OIL SPILL -- July 30, 2010 at 12:58 PM EDT
From Gulf Oil Well to Landfill: The Journey of a Tarball
Workers clean tarballs from a beach July 20 in Pass Christian, Miss.; Photo by Mario Tama/Getty Images)
Tarballs, the marble-like bits of oil that have been washing up on Gulf of Mexico beaches since May, have become one of the most visible byproducts of the oil disaster -- they've hit every Gulf Coast state.
But the sticky gobs of weathered oil aren't new -- they have been a nuisance to beachgoers since the mid 1950s, says National Oceanic and Atmospheric Administration scientist Alan Mearns. Natural oil seepages were the primary source of tarballs before commercial shipping began contributing to oil sheens in the ocean. By the 1980s, Mearns says, shipping and natural leaks equally contributed to the amount of tar in oceans.
With the Gulf oil leak, the tarballs have been arriving in greater quantities than before.
On his first trip to the Gulf after the oil hit, President Obama bolstered the recognition of tarballs when he plucked one from the sand of Fourchon Beach in Louisiana.
"These are the tarballs that they're talking about," he said, with one pinched between his fingers.
The president dropped the ball of oil back on the beach where it would sit until a cleanup crew disposed of it, capping the nearly month-long journey and transformation that brought that tarball to rest on the beach.
NOAA scientists Alan Mearns and Glen Watabayashi explain how a Gulf tarball comes into being:
Formation | It takes a month or two for a tarball to form from oil. The process is called weathering, which begins when some of the lighter components of the oil evaporate, leaving behind the heavier stuff. The remaining heavy oil mixes with seawater and begins to look like yogurt, Watabayshi said. As the newly formed slick is bombarded by waves and gusts of wind, it breaks apart into smaller and smaller portions, and the small globs of oil develop a crusty exterior. Those small globs are tarballs.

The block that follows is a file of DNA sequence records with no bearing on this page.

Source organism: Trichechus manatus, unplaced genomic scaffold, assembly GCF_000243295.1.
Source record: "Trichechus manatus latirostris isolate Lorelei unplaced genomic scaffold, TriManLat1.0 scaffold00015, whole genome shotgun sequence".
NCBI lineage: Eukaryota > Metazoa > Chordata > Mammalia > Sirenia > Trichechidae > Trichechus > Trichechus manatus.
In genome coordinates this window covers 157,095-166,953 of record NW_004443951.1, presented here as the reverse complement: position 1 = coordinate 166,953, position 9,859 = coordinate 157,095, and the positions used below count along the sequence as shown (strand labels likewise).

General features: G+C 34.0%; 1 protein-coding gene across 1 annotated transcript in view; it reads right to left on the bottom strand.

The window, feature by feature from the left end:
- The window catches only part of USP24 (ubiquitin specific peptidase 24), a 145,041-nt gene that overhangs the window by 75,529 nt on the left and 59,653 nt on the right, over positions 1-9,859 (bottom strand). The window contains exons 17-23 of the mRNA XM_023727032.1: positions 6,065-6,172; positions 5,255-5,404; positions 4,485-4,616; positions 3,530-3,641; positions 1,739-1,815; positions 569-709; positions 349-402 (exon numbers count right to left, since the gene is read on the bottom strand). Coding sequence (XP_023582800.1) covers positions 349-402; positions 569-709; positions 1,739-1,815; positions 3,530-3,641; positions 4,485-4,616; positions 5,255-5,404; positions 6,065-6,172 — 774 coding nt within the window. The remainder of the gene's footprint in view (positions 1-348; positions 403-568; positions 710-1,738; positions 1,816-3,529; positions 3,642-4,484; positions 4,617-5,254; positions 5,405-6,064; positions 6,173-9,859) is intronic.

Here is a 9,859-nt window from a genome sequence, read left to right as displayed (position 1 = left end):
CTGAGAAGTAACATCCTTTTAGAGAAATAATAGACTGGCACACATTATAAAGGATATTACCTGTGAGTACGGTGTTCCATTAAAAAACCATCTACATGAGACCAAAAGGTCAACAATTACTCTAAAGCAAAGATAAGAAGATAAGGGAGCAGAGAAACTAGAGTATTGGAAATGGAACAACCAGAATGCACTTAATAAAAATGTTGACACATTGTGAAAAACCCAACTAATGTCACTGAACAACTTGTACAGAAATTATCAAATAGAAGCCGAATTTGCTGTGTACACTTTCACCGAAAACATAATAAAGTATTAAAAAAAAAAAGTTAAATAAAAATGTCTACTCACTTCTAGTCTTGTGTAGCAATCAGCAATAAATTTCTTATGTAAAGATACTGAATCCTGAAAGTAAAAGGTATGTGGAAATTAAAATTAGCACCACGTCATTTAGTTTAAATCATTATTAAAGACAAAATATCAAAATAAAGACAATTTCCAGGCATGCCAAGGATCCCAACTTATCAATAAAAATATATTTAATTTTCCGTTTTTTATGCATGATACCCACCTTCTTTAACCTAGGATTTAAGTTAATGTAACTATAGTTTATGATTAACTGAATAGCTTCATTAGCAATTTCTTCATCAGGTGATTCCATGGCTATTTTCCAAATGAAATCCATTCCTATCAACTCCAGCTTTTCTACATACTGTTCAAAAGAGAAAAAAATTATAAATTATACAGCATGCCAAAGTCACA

The tar that forms is similar to asphalt, Mearns says. Like an asphalt road, tarballs are deep black and get sticky when exposed to the sun or high temperatures.
"Probably the largest tarballs, the hardened tarballs, are the parking lots that our cars are sitting on right now," Mearns said.
Travel | After the Gulf oil leak began, the weathering process continued in the open ocean for a month, giving the oil enough time to break apart and form tarballs. Then the winds shifted and the ocean currents carried the tarballs onto coastal state shorelines.
At sea, the tarballs are spread out enough that they're not too noticeable. But once they wash up on land, they're hard to miss.
"Out at sea, you might get one dime-size tarball per ten square meters" said Watabayashi, a lead physical oceanographer for NOAA. "But when they come on the beach, they'll pile up and accumulate -- and then you see them."
Cleanup | Mearns says that most tarball cleanup is done manually, by hand or with shovels.
Supertanker captain Gerry Matherne invented the Heavy Oil Recovery Device, a contraption he initially called the Tarball Retrieval Device. It's composed of a 3-by-3-aluminum frame and a deep net that is trolled in the water to collect heavy waste, including tarballs.
Finally, bulldozers or tractors can be called in if the amount of tarballs is overwhelming for a manual cleanup crew.
Disposal | After it's removed from beaches, oil waste is sent to staging areas where it's sorted by workers. According to the Environmental Protection Agency's Waste Management Plan, workers label the oil waste and coordinate delivery to a disposal site.
Heritage Environmental Services, which is running staging areas in Louisiana, declined to comment on the specific procedures.
But the Environmental Protection Agency has cleared tarballs for disposal at state-permitted landfills, along with the typical waste a landfill handles. That's because tarballs are less toxic then freshly spilled oil, Mearns says -- time and the weathering process reduce their toxicity.
"The biggest problem with tarballs is their stickiness to things: to people's feet, to birds' beaks and feathers; that's where the primary concern is with tarballs," Mearns said.
Over time, Watabayashi said, he expects the number of tarballs arriving on Gulf Coast beaches to dwindle, but he doesn't know to what level they will return.
"I wouldn't be surprised if six months from now tarballs from the spill are found on a Gulf beach."